If you’ve heard your coffee enthusiast friend say that they like to “brew their cup just right,” you must be confused. Aren’t you just supposed to mix the coffee powder in cream and sugar? Yes, if you are a beginner. But life is too short for only instant coffee. There is a long list of beans, brews, roasts, and blends out there for you to try. So let’s dive right into the different types of coffee- instant, ground, and specialty. After all, it never hurts to explore!
Instant Coffee and Ground Coffee
Let’s start with the difference between ground coffee and instant coffee. Ground coffee is made by picking and drying coffee cherries, taking out the beans, roasting to a certain degree, and grinding to a specific size. When you take this ground coffee, brew a drink, cool the liquid, and dry the solid particles, you get instant coffee. So you could say instant coffee has gone through more processing than ground coffee.
But processing is not the only difference between the two. This might come as an unpleasant surprise; instant coffee is made from the low quality robusta beans, husk, and all! Moreover, the drying and freezing take away the essential oils, thus compromising on flavor and quality. That is why people who are used to ground coffee find instant coffee flat and bitter. However, it stays true to its name- it often comes with added milk powder and sugar and dissolves in water for an instant coffee drink. No wonder it is cheaper than ground coffee!
Ground coffee, on the other hand, has deeper flavors and aroma. The beans are ground and roasted in different degrees; you take your pick. You brew it at home the way you want; there are various styles like the French press, drip or pour-over cone, a Moka pot, and so on. You get to manipulate the flavors, and the best part is that it will never taste bitter.
Ground coffee typically has a higher caffeine content compared to instant coffee. But you can tweak your brew to adjust the caffeine content and taste. Instant coffee, on the other hand, comes with a fixed percentage of caffeine. It is not the best idea to buy a strong one because Robusta beans have double the caffeine content of Arabica. That means you need to tone down a strong brew with lots of cream and sugar.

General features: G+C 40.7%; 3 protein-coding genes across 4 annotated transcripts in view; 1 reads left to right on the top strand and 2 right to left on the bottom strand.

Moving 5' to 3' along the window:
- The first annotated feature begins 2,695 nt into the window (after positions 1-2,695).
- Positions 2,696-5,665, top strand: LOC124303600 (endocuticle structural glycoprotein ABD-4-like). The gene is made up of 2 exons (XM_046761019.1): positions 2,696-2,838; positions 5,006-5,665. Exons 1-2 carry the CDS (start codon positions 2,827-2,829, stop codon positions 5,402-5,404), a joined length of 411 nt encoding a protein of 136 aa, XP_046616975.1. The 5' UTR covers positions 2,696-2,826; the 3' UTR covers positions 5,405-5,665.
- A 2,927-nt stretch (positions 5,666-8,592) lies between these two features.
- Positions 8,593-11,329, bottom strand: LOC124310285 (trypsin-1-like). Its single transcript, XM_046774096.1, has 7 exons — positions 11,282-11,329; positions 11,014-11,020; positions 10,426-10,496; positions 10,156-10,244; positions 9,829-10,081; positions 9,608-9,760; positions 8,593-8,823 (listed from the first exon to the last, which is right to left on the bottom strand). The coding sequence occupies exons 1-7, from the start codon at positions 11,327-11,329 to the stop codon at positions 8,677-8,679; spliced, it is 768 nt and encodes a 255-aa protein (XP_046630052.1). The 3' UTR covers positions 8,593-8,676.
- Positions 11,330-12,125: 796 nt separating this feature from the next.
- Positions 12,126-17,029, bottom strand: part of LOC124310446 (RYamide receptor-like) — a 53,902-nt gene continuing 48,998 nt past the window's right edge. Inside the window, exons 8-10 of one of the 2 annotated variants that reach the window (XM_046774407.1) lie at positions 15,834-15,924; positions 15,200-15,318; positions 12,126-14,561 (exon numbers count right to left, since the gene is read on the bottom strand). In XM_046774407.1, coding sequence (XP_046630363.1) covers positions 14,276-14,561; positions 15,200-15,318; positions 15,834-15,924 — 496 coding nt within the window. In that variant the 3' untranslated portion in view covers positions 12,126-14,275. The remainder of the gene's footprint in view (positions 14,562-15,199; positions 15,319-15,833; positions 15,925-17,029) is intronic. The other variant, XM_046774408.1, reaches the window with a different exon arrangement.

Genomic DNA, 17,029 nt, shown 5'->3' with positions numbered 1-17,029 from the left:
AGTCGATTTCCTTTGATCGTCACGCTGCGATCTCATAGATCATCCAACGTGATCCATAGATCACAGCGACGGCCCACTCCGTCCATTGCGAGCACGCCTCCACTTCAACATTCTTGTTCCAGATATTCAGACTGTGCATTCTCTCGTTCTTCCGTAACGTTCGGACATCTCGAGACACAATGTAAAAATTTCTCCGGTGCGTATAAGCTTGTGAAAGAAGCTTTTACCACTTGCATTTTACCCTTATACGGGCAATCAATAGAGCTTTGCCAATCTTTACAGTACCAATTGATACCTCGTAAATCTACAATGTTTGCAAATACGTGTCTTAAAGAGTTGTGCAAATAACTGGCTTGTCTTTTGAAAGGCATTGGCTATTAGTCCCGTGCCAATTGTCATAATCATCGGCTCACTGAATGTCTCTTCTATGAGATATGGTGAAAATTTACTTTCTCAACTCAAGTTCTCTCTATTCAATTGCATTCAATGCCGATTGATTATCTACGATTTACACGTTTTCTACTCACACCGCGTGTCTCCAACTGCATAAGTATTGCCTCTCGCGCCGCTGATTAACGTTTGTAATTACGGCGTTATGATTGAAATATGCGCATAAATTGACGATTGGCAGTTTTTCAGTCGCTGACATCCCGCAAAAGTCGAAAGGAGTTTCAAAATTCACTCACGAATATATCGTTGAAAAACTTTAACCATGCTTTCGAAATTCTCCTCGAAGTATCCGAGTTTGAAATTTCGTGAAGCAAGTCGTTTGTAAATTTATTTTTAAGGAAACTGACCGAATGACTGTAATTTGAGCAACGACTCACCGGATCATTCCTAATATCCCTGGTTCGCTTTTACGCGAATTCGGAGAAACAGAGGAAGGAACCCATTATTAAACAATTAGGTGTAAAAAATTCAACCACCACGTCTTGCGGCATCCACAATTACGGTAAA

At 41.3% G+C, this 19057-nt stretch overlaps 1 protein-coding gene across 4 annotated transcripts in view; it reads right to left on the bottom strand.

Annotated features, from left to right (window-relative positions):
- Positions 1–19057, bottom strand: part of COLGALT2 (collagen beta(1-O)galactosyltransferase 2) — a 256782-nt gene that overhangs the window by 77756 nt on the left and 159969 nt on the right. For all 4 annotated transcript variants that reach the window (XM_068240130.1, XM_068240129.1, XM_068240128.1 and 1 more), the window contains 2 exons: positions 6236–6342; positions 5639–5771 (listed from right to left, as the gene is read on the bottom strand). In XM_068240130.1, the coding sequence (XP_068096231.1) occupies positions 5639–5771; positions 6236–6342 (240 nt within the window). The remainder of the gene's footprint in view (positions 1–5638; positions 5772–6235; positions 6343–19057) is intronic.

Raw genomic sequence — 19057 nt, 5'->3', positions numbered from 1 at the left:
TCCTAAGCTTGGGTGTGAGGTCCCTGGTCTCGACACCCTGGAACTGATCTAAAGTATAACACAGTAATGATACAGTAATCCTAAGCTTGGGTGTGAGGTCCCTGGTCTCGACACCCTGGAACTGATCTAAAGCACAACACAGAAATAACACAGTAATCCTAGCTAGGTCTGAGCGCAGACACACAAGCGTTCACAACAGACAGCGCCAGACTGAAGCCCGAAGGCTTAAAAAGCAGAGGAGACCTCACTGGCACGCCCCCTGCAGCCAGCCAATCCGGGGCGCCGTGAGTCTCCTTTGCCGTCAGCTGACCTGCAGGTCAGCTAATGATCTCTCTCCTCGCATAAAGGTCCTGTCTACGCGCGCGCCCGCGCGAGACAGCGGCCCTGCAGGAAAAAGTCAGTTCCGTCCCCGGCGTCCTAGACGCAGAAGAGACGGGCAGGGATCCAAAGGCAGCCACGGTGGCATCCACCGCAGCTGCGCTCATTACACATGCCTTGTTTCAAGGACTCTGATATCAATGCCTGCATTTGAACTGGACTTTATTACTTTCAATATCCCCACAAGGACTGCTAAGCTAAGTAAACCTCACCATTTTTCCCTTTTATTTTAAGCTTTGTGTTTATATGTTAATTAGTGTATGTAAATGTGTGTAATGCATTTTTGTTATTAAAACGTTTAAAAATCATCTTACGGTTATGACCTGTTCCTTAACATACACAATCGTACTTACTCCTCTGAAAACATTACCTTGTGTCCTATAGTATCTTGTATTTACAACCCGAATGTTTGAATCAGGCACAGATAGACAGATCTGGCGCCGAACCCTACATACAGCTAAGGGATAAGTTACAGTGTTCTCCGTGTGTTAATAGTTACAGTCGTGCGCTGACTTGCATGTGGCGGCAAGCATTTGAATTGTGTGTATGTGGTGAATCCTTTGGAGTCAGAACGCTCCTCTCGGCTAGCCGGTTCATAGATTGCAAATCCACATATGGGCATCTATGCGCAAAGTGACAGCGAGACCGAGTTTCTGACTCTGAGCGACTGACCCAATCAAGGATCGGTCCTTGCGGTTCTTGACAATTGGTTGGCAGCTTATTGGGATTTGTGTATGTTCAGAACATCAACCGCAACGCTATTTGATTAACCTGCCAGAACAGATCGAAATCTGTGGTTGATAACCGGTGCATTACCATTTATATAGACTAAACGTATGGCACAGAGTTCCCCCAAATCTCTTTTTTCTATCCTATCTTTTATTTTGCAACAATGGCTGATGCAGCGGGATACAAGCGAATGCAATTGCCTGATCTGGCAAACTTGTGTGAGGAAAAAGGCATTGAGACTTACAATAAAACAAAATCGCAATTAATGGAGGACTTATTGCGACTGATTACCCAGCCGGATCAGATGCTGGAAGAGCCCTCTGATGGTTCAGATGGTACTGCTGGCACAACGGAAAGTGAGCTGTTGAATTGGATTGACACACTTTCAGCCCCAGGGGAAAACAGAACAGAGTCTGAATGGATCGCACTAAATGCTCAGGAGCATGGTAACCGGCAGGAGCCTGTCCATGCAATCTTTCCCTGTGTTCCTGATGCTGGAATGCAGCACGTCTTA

Specialty coffee is a gift of the third wave of coffee, associated with coffee businesses that opened after 2000. It is the gold standard. The Specialty Coffee Association of America assigns a score of 80/100 or above to specialty coffees.
The term was first used in 1974 by Erna Knutsen in the Tea and Coffee Trade Journal. The idea is that certain geographical microclimates produce coffee with unique flavor profiles. Hence, specialty coffee is the end product of rich quality Arabica beans grown, processed, roasted, ground, and brewed to perfection in special microclimates.
But specialty coffee is not just about good quality beans and favorable climates. The coffee passes through a long chain of custody right from harvesting to packaging. The entire process is micromanaged, e.g. when to pick the cherries, how to preserve them, the time gap between harvesting and processing, and so on. Not to mention, it is free of primary defects like stones, sticks, or shriveled beans that can spoil aroma.
Moreover, specialty coffee must come from sustainable processes. It should not come at the cost of the dignity and well-being of individuals employed in the process. It should result in a better quality of life and livelihood for all those who are involved in the cultivation and preparation of the coffee. There are selective plantations that are known for producing specialty coffee, like Chikmagalur in Karnataka, India.
Sure specialty is more expensive than instant or ground coffee, but that is because it goes through rigorous standards. Now that you know the difference between instant, ground, and specialty coffee, you can move out of your comfort zone and try these out!